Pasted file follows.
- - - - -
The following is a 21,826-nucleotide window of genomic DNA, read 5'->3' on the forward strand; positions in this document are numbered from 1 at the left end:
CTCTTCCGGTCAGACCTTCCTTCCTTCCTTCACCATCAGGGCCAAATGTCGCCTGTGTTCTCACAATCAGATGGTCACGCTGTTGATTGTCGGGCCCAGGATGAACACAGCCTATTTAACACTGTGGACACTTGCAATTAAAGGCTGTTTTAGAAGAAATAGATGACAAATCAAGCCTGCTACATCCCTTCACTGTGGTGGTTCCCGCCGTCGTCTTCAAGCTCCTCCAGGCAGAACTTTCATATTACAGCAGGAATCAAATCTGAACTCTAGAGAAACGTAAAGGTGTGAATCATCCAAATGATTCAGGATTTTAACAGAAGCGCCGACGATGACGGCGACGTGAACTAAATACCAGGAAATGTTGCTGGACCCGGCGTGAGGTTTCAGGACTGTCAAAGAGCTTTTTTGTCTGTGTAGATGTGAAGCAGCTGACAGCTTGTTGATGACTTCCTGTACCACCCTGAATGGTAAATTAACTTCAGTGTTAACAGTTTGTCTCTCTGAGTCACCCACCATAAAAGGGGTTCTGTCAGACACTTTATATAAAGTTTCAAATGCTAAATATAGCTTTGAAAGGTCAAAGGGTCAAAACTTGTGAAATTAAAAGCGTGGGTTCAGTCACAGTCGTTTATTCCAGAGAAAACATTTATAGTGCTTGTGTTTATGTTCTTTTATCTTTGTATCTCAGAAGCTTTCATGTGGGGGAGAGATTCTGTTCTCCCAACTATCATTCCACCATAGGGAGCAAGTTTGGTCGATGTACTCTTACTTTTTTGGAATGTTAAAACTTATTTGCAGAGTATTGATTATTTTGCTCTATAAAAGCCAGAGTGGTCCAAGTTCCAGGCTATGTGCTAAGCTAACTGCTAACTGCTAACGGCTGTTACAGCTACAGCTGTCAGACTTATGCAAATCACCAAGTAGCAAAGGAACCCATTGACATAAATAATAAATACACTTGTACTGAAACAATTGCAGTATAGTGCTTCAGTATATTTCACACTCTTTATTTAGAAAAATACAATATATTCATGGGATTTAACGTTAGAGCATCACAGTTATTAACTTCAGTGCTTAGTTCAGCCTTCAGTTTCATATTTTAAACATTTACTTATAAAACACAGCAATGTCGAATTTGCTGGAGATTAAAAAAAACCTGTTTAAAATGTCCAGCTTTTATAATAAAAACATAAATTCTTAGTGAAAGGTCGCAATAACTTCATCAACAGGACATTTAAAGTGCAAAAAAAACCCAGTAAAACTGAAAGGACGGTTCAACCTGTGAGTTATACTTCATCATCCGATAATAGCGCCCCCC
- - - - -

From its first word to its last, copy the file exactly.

The following is a 21,826-nucleotide window of genomic DNA, read 5'->3' on the forward strand; positions in this document are numbered from 1 at the left end:
CTCTTCCGGTCAGACCTTCCTTCCTTCCTTCACCATCAGGGCCAAATGTCGCCTGTGTTCTCACAATCAGATGGTCACGCTGTTGATTGTCGGGCCCAGGATGAACACAGCCTATTTAACACTGTGGACACTTGCAATTAAAGGCTGTTTTAGAAGAAATAGATGACAAATCAAGCCTGCTACATCCCTTCACTGTGGTGGTTCCCGCCGTCGTCTTCAAGCTCCTCCAGGCAGAACTTTCATATTACAGCAGGAATCAAATCTGAACTCTAGAGAAACGTAAAGGTGTGAATCATCCAAATGATTCAGGATTTTAACAGAAGCGCCGACGATGACGGCGACGTGAACTAAATACCAGGAAATGTTGCTGGACCCGGCGTGAGGTTTCAGGACTGTCAAAGAGCTTTTTTGTCTGTGTAGATGTGAAGCAGCTGACAGCTTGTTGATGACTTCCTGTACCACCCTGAATGGTAAATTAACTTCAGTGTTAACAGTTTGTCTCTCTGAGTCACCCACCATAAAAGGGGTTCTGTCAGACACTTTATATAAAGTTTCAAATGCTAAATATAGCTTTGAAAGGTCAAAGGGTCAAAACTTGTGAAATTAAAAGCGTGGGTTCAGTCACAGTCGTTTATTCCAGAGAAAACATTTATAGTGCTTGTGTTTATGTTCTTTTATCTTTGTATCTCAGAAGCTTTCATGTGGGGGAGAGATTCTGTTCTCCCAACTATCATTCCACCATAGGGAGCAAGTTTGGTCGATGTACTCTTACTTTTTTGGAATGTTAAAACTTATTTGCAGAGTATTGATTATTTTGCTCTATAAAAGCCAGAGTGGTCCAAGTTCCAGGCTATGTGCTAAGCTAACTGCTAACTGCTAACGGCTGTTACAGCTACAGCTGTCAGACTTATGCAAATCACCAAGTAGCAAAGGAACCCATTGACATAAATAATAAATACACTTGTACTGAAACAATTGCAGTATAGTGCTTCAGTATATTTCACACTCTTTATTTAGAAAAATACAATATATTCATGGGATTTAACGTTAGAGCATCACAGTTATTAACTTCAGTGCTTAGTTCAGCCTTCAGTTTCATATTTTAAACATTTACTTATAAAACACAGCAATGTCGAATTTGCTGGAGATTAAAAAAAACCTGTTTAAAATGTCCAGCTTTTATAATAAAAACATAAATTCTTAGTGAAAGGTCGCAATAACTTCATCAACAGGACATTTAAAGTGCAAAAAAAACCCAGTAAAACTGAAAGGACGGTTCAACCTGTGAGTTATACTTCATCATCCGATAATAGCGCCCCCC